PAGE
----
When Neutron Stars Merge


To predict how often binary neutron star mergers occur, we need to know when binary neutron stars are born and how long it takes them to merge. An avenue for understanding this is to carefully study their host galaxies. 

Where To Look?

Neutron stars are the seemingly anticlimactic remnants of supernovae. However, aside from containing fascinating states of matter, they may also be responsible for creating some of the elements that can’t be created in the cores of normal stars. This would happen when a pair of neutron stars — binary neutron stars (BNS) — merge, emanating characteristic gravitational waves.

Proving this hypothesis of element formation requires an understanding of where and when BNS form and collide. This is where Delay Time Distributions come in. The Delay Time Distribution for binary neutron stars predicts how long after a binary birth two neutron stars will spend spiraling around each other before they finally merge. If we obtained a well-constrained Delay Time Distribution for BNS, we would have a more complete idea of how often BNS form and merge.

BNS merger likelihood

The likelihood of different rates of BNS mergers, given Delay Time Distributions with different parameters. The top plot assumes a slow, continuous star formation history and the bottom plot assumes a single burst of star formation. Click to enlarge. [Adapted from Safarzadeh ​et al. ​2019]

Mohammadtaher Safarzadeh (Harvard-Smithsonian Center for Astrophysics and Arizona State University) and collaborators have studied the Delay Time Distribution for BNS quite extensively over a series of recent publications. Most recently, they examined the star formation history of galaxies that have hosted BNS mergers through simulations, exploring how this could be used to constrain the BNS Delay Time Distribution.

Modeling Star Formation Histories

Past efforts by Safarzadeh and collaborators have previously studied the BNS Delay Time Distribution using the properties of BNS merger hosts — specifically galaxy mass and redshift. Both quantities can be broadly tied to a galaxy’s star formation history, which is key to constraining the Delay Time Distribution. In this work, the authors attempt to more directly examine the star formation histories of the merger hosts.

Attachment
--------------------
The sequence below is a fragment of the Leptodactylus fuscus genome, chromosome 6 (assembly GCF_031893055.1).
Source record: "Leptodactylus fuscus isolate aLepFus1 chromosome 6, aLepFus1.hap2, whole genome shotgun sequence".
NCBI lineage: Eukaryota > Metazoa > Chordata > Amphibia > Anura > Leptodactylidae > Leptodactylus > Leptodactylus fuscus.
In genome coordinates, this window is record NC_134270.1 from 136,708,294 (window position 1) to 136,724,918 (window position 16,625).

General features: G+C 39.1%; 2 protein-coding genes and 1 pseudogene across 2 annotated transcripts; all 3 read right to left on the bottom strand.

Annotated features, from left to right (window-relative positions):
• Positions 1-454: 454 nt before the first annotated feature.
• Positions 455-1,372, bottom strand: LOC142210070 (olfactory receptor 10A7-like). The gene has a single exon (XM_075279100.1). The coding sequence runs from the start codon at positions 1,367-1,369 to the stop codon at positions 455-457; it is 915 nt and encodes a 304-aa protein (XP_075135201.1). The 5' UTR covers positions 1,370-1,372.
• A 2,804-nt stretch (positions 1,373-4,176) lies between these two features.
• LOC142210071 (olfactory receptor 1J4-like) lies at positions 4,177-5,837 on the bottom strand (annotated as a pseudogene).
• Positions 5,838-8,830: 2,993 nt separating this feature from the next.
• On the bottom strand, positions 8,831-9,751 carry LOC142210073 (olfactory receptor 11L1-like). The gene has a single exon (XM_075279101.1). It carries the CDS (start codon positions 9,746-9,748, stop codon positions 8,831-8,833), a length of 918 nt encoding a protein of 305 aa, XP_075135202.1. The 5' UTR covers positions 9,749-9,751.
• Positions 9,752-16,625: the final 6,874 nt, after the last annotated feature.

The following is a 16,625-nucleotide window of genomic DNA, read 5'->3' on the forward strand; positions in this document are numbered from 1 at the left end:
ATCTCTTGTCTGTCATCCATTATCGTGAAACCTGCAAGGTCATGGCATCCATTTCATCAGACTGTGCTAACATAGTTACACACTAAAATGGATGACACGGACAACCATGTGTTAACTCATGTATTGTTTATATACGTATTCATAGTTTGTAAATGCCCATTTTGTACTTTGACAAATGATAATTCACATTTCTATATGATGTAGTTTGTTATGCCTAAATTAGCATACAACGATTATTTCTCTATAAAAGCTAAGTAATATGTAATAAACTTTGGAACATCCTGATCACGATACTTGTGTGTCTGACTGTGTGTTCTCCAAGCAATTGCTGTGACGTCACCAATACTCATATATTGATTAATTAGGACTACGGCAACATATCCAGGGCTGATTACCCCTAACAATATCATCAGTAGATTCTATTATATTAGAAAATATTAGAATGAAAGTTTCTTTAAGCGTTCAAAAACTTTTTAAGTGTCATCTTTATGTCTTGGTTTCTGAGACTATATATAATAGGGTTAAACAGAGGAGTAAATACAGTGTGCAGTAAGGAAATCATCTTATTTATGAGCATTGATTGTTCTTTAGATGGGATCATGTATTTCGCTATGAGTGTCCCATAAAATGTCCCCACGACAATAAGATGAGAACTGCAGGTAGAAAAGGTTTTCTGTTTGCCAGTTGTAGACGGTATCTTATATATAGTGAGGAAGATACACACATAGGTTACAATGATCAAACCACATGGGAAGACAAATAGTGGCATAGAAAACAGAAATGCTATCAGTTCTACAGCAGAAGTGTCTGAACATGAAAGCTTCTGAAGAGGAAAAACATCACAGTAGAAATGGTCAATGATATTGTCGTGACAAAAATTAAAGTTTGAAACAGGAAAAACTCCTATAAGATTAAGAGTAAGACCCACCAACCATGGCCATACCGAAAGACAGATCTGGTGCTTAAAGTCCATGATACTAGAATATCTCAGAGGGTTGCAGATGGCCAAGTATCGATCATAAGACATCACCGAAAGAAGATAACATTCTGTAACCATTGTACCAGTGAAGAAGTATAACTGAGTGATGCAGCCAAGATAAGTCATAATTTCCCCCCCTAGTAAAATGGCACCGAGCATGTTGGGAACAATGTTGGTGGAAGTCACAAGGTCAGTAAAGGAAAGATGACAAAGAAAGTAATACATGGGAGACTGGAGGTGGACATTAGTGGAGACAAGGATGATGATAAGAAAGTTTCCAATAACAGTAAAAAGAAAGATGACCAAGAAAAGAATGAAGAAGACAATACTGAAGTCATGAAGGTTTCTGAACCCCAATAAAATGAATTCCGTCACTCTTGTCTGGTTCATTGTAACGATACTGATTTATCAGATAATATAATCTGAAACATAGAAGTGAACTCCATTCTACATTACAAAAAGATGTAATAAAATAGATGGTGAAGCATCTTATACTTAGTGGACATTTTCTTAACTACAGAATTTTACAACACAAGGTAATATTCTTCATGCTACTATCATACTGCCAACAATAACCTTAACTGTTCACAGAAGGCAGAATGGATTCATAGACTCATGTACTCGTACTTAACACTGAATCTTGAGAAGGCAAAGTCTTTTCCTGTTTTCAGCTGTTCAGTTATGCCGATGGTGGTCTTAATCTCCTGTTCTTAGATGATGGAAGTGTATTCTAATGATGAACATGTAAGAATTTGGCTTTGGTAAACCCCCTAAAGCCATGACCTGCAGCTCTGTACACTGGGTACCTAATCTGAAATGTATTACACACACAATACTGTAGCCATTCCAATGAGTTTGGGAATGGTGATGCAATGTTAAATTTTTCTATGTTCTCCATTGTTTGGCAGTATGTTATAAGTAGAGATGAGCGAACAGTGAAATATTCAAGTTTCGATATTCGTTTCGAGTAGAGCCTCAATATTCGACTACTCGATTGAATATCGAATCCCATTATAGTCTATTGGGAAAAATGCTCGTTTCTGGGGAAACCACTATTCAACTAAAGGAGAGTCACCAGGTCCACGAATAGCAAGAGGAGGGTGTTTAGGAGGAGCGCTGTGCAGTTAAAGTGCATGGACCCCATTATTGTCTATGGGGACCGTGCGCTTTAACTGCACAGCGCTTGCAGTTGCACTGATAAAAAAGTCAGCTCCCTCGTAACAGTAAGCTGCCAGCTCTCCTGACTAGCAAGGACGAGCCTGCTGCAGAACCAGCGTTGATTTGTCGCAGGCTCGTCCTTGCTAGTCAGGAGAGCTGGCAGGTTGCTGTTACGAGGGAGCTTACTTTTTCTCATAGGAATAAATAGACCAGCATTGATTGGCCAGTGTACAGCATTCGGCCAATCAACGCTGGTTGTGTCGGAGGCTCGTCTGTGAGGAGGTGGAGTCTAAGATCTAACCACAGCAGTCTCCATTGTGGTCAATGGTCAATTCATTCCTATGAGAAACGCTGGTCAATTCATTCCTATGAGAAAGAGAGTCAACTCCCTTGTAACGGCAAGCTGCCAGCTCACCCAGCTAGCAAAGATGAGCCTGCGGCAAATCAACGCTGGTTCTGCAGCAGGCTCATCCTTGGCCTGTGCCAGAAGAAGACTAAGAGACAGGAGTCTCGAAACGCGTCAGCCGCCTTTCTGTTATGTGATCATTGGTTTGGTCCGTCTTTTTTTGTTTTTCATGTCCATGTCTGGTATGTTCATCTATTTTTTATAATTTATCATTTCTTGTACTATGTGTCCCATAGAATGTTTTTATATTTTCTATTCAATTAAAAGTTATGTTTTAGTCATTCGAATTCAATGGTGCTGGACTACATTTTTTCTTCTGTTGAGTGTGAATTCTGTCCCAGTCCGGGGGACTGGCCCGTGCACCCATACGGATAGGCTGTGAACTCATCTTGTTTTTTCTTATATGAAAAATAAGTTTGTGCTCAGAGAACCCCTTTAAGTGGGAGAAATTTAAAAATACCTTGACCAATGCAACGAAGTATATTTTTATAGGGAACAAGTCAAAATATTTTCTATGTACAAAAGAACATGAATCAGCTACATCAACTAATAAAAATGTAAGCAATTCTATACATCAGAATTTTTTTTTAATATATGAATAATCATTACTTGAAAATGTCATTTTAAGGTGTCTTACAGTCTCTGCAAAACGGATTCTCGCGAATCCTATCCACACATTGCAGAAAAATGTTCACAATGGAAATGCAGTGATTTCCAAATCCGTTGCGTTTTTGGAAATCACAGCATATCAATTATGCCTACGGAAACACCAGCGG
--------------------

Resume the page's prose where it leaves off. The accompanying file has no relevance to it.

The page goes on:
They start by modeling star formation histories for about 6,000 galaxies that were observed in the Galaxy and Mass Assembly survey. From this modeling, two sorts of histories emerge: one where stars formed quickly and nearly all at once and the other where star formation happened slowly and continuously.

A given star formation history can be used to estimate the number of BNS that are born in a galaxy over time. The authors then use a subset of their galaxy sample with the different star formation histories to simulate several sets of BNS mergers. By comparing these simulations to current and future observations of BNS merger rates, the authors succeed in placing new constraints on the BNS Delay Time Distribution parameters.

Constraints on Delay Time Distribution parameters obtained using a sample of 300 BNS merger host galaxies. The input function is marked by the yellow circle, the red region comes from assuming a burst of star formation, and the blue region comes from assuming slow, continuous star formation. [Safarzadeh ​et al. ​2019]

In Search of More

Using star formation histories to constrain Delay Time Distributions proves to be an improvement over using galaxy masses. Additionally, the simulations provide a larger sample of BNS host galaxies to work with. However, the best results will be obtained when we eventually build a larger sample of observed BNS mergers that spans a much larger volume of space.

Given that gravitational wave astronomy is in its infancy, our sample of BNS mergers is likely to explode as new observatories come online. Will this tell us more about how binary neutron stars form, collide, and brew the chemical elements that pervade our universe? Likely so!

Citation ​

“Measuring the Delay Time Distribution of Binary Neutron Stars. III. Using the Individual Star Formation Histories of Gravitational-wave Event Host Galaxies in the Local Universe,” Mohammadtaher Safarzadeh ​et al ​2019 ​ApJL 878​ L14. https://doi.org/10.3847/2041-8213/ab24e3